Next on the unusually long list of public holidays for Trinidad and Tobago is Emancipation Day. Of course as is the custom in TnT, any excuse for a holiday comes with much praise. TnT was the first country to declare the day that slavery was abolished–a national holiday.
Emancipation Day celebrations start about a week in advance leading up to the day and is full of exciting cultural performances in dance, song and music! In recent time the events have attracted many foreign artists and visitors and has lead to Trinidad and Tobago being named the Emancipation Capital of the world!
The well known history of the New World is full of human plunder and atrocious acts unthinkable today. For many who lived in Africa, they found themselves many miles away from the place they called home. They worked under horrendous conditions on the Sugar Plantations of estate owners in the West Indian nations.
By 1802 the slave population of TnT had risen to over 20,000 and consisted mainly of African born persons. The climate was hot and humid. Many died from diseases and others often committed suicide. Thanks to the Humanitarian Movement, much changed in the West Indian colonies. The Emancipation Bill was presented in Parliament by Thomas Buxton in 1833 and the Act came into effect immediately. On August 1st, 1834, full freedom was granted to all slaves in Trinidad and Tobago. Many immediately left the plantations and moved to such places as Belmont and other parts of Port of Spain. Thus began a whole new life in this foreign land called Trinidad and Tobago.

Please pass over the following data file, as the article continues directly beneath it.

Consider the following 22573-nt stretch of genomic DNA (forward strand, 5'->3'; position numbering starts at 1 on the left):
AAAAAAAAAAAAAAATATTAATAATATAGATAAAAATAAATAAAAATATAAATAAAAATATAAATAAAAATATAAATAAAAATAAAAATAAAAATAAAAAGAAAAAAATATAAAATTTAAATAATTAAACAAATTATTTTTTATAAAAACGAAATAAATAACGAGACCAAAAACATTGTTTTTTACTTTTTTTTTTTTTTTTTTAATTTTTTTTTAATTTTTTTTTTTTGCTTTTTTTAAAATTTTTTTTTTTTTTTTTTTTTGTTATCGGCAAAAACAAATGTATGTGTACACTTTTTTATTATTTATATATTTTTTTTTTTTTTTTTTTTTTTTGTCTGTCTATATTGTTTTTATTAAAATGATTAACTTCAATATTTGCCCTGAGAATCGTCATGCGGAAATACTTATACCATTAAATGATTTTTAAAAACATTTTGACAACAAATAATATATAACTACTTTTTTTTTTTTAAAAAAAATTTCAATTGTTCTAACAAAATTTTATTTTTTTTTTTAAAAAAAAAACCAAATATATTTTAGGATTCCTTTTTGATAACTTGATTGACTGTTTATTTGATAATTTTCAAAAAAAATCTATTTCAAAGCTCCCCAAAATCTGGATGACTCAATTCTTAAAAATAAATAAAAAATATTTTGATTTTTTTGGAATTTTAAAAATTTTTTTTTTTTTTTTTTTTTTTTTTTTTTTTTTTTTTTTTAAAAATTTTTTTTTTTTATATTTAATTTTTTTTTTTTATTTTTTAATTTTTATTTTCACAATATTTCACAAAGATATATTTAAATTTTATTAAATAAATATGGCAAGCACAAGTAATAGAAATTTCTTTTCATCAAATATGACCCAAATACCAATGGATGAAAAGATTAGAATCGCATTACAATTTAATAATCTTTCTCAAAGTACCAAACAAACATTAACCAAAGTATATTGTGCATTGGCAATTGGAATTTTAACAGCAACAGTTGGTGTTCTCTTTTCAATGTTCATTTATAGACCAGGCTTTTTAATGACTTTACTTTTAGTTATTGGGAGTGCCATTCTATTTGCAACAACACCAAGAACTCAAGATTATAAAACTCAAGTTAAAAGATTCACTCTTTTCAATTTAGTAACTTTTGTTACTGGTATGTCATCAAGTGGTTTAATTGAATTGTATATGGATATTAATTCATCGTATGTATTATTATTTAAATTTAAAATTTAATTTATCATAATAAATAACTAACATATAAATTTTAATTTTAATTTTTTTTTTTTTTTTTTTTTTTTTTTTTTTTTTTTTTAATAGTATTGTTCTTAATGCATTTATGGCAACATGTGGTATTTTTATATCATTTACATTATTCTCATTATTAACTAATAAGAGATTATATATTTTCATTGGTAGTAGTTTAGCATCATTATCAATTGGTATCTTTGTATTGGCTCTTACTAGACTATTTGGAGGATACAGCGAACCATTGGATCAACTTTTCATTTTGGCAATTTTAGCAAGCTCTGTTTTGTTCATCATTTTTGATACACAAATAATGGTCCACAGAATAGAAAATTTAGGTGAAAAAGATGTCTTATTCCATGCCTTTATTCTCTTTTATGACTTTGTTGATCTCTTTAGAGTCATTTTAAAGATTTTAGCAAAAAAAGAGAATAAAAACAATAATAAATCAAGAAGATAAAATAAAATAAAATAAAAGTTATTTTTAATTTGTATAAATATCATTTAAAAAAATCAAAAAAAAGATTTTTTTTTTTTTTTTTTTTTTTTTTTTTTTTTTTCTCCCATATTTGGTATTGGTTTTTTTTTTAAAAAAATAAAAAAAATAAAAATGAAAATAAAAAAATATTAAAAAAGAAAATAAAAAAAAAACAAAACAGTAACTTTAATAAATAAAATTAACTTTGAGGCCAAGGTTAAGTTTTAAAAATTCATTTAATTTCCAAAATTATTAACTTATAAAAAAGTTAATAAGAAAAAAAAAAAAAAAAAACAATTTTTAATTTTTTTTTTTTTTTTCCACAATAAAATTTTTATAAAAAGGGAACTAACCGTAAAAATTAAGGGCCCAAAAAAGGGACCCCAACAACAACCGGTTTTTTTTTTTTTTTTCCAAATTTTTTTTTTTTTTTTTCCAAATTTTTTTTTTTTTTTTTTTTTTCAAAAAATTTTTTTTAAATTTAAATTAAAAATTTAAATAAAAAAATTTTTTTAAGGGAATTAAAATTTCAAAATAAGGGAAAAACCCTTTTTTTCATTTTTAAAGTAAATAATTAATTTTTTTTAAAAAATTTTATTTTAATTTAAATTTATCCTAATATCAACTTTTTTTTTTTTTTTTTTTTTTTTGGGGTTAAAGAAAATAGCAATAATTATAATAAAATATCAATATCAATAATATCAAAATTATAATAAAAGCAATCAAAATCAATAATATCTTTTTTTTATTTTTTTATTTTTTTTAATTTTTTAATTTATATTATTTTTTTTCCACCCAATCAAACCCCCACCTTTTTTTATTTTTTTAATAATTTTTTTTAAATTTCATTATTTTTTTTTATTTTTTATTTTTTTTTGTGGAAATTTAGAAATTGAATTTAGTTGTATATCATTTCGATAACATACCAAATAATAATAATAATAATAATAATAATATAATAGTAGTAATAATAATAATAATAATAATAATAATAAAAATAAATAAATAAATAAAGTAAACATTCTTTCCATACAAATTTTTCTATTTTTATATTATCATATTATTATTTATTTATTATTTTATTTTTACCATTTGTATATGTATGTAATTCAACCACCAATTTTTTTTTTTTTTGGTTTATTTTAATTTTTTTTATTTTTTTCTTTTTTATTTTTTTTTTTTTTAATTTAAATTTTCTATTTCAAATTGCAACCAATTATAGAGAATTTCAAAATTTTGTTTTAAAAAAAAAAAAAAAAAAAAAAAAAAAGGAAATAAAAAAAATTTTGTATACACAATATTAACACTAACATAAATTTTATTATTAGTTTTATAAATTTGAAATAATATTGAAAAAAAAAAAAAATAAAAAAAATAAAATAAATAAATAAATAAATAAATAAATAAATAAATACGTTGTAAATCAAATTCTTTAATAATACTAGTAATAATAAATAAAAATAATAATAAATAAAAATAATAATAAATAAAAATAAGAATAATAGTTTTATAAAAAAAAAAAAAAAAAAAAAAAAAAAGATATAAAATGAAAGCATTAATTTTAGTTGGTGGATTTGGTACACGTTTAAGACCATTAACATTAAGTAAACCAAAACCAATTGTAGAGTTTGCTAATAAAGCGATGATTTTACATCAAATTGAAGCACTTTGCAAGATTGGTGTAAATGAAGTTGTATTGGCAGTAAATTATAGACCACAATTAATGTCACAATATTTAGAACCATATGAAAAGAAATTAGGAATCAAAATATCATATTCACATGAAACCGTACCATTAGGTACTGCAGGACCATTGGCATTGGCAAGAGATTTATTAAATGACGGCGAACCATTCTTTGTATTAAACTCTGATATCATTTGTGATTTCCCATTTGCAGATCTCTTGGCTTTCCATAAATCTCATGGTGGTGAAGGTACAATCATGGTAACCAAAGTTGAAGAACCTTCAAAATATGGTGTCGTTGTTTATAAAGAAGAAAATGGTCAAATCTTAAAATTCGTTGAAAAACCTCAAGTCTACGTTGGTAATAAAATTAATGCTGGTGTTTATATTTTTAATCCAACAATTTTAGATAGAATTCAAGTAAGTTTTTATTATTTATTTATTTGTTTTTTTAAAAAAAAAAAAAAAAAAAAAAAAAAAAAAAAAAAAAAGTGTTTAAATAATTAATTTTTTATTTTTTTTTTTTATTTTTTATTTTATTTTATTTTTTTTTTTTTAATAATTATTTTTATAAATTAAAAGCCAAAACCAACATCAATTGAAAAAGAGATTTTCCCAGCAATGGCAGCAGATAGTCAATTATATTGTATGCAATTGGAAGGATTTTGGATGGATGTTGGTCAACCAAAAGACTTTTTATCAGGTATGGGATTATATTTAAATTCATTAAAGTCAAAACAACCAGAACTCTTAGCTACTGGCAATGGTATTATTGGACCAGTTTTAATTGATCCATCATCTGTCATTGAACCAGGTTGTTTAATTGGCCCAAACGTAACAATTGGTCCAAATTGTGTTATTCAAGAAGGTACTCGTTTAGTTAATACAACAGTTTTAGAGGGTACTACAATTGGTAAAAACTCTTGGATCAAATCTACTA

Many families were able to create a normal life in their new homeland, allowing the African culture and traditions to become engrained in TnT’s society.
Emancipation Day celebrations are a great opportunity to experience TnT’s colourful heritage. Definitely recommended if you’re visiting Sweet TnT around this time.